For inquiries about program requirements and admissions, please contact urbanstudies.innis@utoronto.ca first.

Director (on leave 2018-19)
Associate Professor, Teaching Stream

Dr. Shauna Brail, Ph.D. (Toronto)

Shauna Brail


Room 308, Innis College (2 Sussex Avenue)


Shauna Brail is Associate Professor, Teaching Stream in the Urban Studies Program, University of Toronto and a senior associate in the Innovation Policy Lab at the Munk School of Global Affairs and Public Policy. She holds a BA in Urban Studies/Geography (UofT), an MA in Urban Planning (UBC), and a PhD in Geography (UofT). From 2015-2018, Brail was the Presidential Advisor on Urban Engagement, and worked both within and outside of the university to develop partnerships and support initiatives which enhanced the university’s strategic priority of leveraging our location(s).

Prior to joining the university, Brail worked in management consulting and as a senior policy advisor to the Ontario provincial government. As an economic geographer, her research focuses on the transformation of cities as a result of economic, social and cultural change. She has led the development of academic internships and community engaged learning initiatives in the Urban Studies Program for over a decade, working with students, university administrators and partners at urban-focused organizations across the city.   

Recent publications:
Brail, S. 2017. Promoting Innovation Locally: Municipal Regulation as Barrier or Boost. Geography Compass, 11:12, 1-12.

Brail, S. and Kumar, N.  2017.  Community leadership and engagement after the mix: The transformation of Toronto’s Regent Park. Urban Studies, 54:16, 3772-3788.

Brail, S., E. Mizrokhi and S. Ralston.  2017. Examining the transformation of Regent Park, Toronto: Prioritizing hard and soft infrastructure in Urban Transformations: Geographies of Renewal and Creative Change, edited by Wise, N. and Clark, J., Routledge, 177-194.

Brail, S. 2016. Quantifying the value of service learning:  comparison of grade achievement between service learning and non-service learning students. International Journal of Teaching and Learning in Higher Education, 28:2,148-157.

Leslie, D., Brydges, T. and Brail. S.  2015. Qualifying aesthetic values in the experience economy: the role of independent fashion boutiques in curating slow fashion in Spatial Dynamics in the Experience Economy, edited by Lorentzen, A., Schroder, L, and K.T. Larsen.  New York: Routledge.



Acting Director, 2018-19
Assistant Professor, Teaching Stream

Dr. David Roberts, Ph.D. (Toronto)



Room 303, Innis College (2 Sussex Avenue)


David Roberts is an Assistant Professor, Teaching Stream in the Urban Studies Program. He holds BAs in Political Science and Business Administration (University of Washington) and an MA and PhD in Geography (U of T). He also serves as a Faculty Advisor for First in the Family Peer Mentorship Program and is the Faculty Coordinator for the Arts and Science Teaching and Learning Community of Practice. His research and teaching interests include the geographies of race and racialization, urban infrastructure planning, and the politics of public participation in urban knowledge production and policymaking. He has a particular interest in how members of marginalized communities work to shape and reshape urban spaces, politics, and experiences. His doctoral research used the 2010 World Cup as a basis for examining tensions between planning directed at the social development of the post-apartheid city in South Africa versus planning designed to support the needs of a visiting tourist class. He continues to be interested in the relationship between hosting mega-events and other contemporary trends in urbanization.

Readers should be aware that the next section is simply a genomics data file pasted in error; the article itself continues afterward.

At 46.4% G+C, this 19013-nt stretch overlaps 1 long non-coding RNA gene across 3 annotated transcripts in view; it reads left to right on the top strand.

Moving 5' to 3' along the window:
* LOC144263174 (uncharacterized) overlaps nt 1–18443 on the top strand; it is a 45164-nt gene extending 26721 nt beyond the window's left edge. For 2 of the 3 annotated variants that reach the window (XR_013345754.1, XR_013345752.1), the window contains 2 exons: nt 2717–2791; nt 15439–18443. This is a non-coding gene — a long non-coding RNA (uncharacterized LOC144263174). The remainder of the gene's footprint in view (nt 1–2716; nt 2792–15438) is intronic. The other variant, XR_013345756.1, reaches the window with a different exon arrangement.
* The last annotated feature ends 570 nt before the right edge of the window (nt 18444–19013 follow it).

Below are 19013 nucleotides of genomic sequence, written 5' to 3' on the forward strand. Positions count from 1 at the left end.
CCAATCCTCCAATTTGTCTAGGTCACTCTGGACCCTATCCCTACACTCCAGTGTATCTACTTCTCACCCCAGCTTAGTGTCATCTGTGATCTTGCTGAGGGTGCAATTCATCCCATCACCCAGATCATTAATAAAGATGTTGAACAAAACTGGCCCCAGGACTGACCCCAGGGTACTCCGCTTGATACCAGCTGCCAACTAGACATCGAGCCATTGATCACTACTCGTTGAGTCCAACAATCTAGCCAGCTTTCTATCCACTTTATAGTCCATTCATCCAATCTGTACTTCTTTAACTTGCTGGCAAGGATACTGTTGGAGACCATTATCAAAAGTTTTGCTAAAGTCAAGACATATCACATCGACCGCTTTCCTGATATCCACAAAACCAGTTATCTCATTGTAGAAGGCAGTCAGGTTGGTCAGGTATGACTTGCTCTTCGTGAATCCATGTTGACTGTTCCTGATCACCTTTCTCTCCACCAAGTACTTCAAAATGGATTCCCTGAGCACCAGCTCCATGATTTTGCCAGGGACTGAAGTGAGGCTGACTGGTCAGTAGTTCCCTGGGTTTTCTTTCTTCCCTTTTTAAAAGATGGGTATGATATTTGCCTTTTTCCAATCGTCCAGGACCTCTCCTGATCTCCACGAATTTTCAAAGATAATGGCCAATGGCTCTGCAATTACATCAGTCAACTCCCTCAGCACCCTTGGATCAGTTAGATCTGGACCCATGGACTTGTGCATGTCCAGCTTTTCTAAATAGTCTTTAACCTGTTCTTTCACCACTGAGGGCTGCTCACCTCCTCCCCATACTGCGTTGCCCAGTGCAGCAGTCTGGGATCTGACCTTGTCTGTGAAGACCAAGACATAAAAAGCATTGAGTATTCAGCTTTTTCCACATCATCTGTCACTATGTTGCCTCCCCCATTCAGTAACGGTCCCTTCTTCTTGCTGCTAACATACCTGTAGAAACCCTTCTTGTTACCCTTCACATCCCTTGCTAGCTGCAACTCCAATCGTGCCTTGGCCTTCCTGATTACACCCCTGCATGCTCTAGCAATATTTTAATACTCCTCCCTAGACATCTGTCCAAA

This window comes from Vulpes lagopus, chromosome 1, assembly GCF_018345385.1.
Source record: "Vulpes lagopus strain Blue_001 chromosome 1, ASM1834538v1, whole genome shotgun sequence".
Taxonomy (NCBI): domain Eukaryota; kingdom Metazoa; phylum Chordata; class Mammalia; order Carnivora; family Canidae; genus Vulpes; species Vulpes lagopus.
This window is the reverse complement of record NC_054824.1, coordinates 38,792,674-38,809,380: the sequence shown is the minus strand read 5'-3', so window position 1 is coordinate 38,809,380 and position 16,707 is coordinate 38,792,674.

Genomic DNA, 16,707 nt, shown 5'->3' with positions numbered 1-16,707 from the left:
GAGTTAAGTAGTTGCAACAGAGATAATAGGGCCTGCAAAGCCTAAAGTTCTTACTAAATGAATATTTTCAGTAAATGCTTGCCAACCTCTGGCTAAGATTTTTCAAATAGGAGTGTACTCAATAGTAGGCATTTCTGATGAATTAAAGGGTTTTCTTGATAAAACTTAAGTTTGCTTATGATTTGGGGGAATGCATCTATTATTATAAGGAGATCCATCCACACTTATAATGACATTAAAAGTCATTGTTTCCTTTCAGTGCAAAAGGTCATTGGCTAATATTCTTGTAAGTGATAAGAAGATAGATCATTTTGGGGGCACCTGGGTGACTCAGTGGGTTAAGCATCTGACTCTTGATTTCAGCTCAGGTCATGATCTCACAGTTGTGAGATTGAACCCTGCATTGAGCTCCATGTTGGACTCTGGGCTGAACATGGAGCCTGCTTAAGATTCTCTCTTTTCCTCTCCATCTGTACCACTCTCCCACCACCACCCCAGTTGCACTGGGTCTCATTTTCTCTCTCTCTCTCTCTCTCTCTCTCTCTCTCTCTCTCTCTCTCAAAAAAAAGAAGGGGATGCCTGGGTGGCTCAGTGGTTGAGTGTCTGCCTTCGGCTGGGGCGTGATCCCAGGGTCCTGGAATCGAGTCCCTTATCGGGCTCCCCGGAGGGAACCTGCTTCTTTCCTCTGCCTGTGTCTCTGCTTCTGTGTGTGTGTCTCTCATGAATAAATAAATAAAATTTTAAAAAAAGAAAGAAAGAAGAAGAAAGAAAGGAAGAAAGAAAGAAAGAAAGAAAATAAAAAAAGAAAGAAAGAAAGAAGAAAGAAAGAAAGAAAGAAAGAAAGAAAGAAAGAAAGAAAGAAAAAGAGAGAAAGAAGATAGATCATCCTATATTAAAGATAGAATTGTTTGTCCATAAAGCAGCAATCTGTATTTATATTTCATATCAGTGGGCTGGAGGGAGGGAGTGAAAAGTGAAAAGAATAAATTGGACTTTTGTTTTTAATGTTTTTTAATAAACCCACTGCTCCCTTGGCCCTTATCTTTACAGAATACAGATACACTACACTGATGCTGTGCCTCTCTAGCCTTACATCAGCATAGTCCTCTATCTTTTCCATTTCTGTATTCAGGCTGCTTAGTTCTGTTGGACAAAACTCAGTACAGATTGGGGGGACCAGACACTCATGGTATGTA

Assistant Professor, Teaching Stream

Aditi Mehta, PhD (MIT)


Room 308W, Innis College (2 Sussex Avenue)


Aditi Mehta is an assistant professor, teaching stream, in the urban studies program at Innis College. Aditi earned her masters in city planning and her PhD at MIT. Her research interests include technology and civic engagement, participatory planning, community development, and issues surrounding racial and ethnic diversity. Aditi’s work bridges academics with community involvement and facilitates the exchange of ideas between the two. 

See interview here.


Adjunct Faculty Members

Dr. Paul Hess, Ph.D. (Washington)


Room 5067, Sidney Smith Hall (100 St. George St.)


David Hulchanski

INI339H1S Divided City/United City

Professor, Housing and Community Development
Factor-Inwentash Faculty of Social Work
University of Toronto


David Hulchanski is a professor of housing and community development at the University of Toronto’s Factor-Inwentash Faculty of Social Work, where he holds the Chow Yei Ching Chair in Housing.  He is cross-appointed with the geography and planning program.